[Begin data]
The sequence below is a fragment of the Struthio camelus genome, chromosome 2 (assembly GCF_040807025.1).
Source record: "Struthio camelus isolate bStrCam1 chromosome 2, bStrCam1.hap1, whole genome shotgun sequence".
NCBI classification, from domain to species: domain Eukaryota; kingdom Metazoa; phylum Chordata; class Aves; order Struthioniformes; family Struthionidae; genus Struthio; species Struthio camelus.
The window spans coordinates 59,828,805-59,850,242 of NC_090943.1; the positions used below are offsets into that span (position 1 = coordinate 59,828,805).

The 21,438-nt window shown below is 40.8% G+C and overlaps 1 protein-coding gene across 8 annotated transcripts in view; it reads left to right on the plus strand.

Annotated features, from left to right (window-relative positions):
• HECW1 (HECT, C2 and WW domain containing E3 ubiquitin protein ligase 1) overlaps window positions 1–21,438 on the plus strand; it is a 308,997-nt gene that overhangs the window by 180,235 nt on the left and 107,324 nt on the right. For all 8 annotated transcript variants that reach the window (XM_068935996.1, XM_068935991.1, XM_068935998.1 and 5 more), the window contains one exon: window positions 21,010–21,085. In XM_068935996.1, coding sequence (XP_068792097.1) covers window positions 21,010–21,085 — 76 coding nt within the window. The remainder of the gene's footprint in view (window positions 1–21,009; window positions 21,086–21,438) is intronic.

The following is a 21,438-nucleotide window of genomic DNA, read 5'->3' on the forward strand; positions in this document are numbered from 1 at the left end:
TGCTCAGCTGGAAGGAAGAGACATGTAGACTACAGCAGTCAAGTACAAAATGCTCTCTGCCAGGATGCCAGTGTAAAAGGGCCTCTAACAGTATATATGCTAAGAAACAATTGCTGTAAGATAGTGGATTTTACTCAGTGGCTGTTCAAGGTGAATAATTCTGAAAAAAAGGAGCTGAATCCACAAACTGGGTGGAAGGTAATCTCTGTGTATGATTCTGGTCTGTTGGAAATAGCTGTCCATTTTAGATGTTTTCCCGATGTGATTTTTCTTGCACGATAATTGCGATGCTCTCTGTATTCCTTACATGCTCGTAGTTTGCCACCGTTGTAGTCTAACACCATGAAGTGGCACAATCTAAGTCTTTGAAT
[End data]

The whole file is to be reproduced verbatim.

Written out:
The sequence below is a fragment of the Struthio camelus genome, chromosome 2 (assembly GCF_040807025.1).
Source record: "Struthio camelus isolate bStrCam1 chromosome 2, bStrCam1.hap1, whole genome shotgun sequence".
NCBI classification, from domain to species: domain Eukaryota; kingdom Metazoa; phylum Chordata; class Aves; order Struthioniformes; family Struthionidae; genus Struthio; species Struthio camelus.
The window spans coordinates 59,828,805-59,850,242 of NC_090943.1; the positions used below are offsets into that span (position 1 = coordinate 59,828,805).

The 21,438-nt window shown below is 40.8% G+C and overlaps 1 protein-coding gene across 8 annotated transcripts in view; it reads left to right on the plus strand.

Annotated features, from left to right (window-relative positions):
• HECW1 (HECT, C2 and WW domain containing E3 ubiquitin protein ligase 1) overlaps window positions 1–21,438 on the plus strand; it is a 308,997-nt gene that overhangs the window by 180,235 nt on the left and 107,324 nt on the right. For all 8 annotated transcript variants that reach the window (XM_068935996.1, XM_068935991.1, XM_068935998.1 and 5 more), the window contains one exon: window positions 21,010–21,085. In XM_068935996.1, coding sequence (XP_068792097.1) covers window positions 21,010–21,085 — 76 coding nt within the window. The remainder of the gene's footprint in view (window positions 1–21,009; window positions 21,086–21,438) is intronic.

The following is a 21,438-nucleotide window of genomic DNA, read 5'->3' on the forward strand; positions in this document are numbered from 1 at the left end:
TGCTCAGCTGGAAGGAAGAGACATGTAGACTACAGCAGTCAAGTACAAAATGCTCTCTGCCAGGATGCCAGTGTAAAAGGGCCTCTAACAGTATATATGCTAAGAAACAATTGCTGTAAGATAGTGGATTTTACTCAGTGGCTGTTCAAGGTGAATAATTCTGAAAAAAAGGAGCTGAATCCACAAACTGGGTGGAAGGTAATCTCTGTGTATGATTCTGGTCTGTTGGAAATAGCTGTCCATTTTAGATGTTTTCCCGATGTGATTTTTCTTGCACGATAATTGCGATGCTCTCTGTATTCCTTACATGCTCGTAGTTTGCCACCGTTGTAGTCTAACACCATGAAGTGGCACAATCTAAGTCTTTGAAT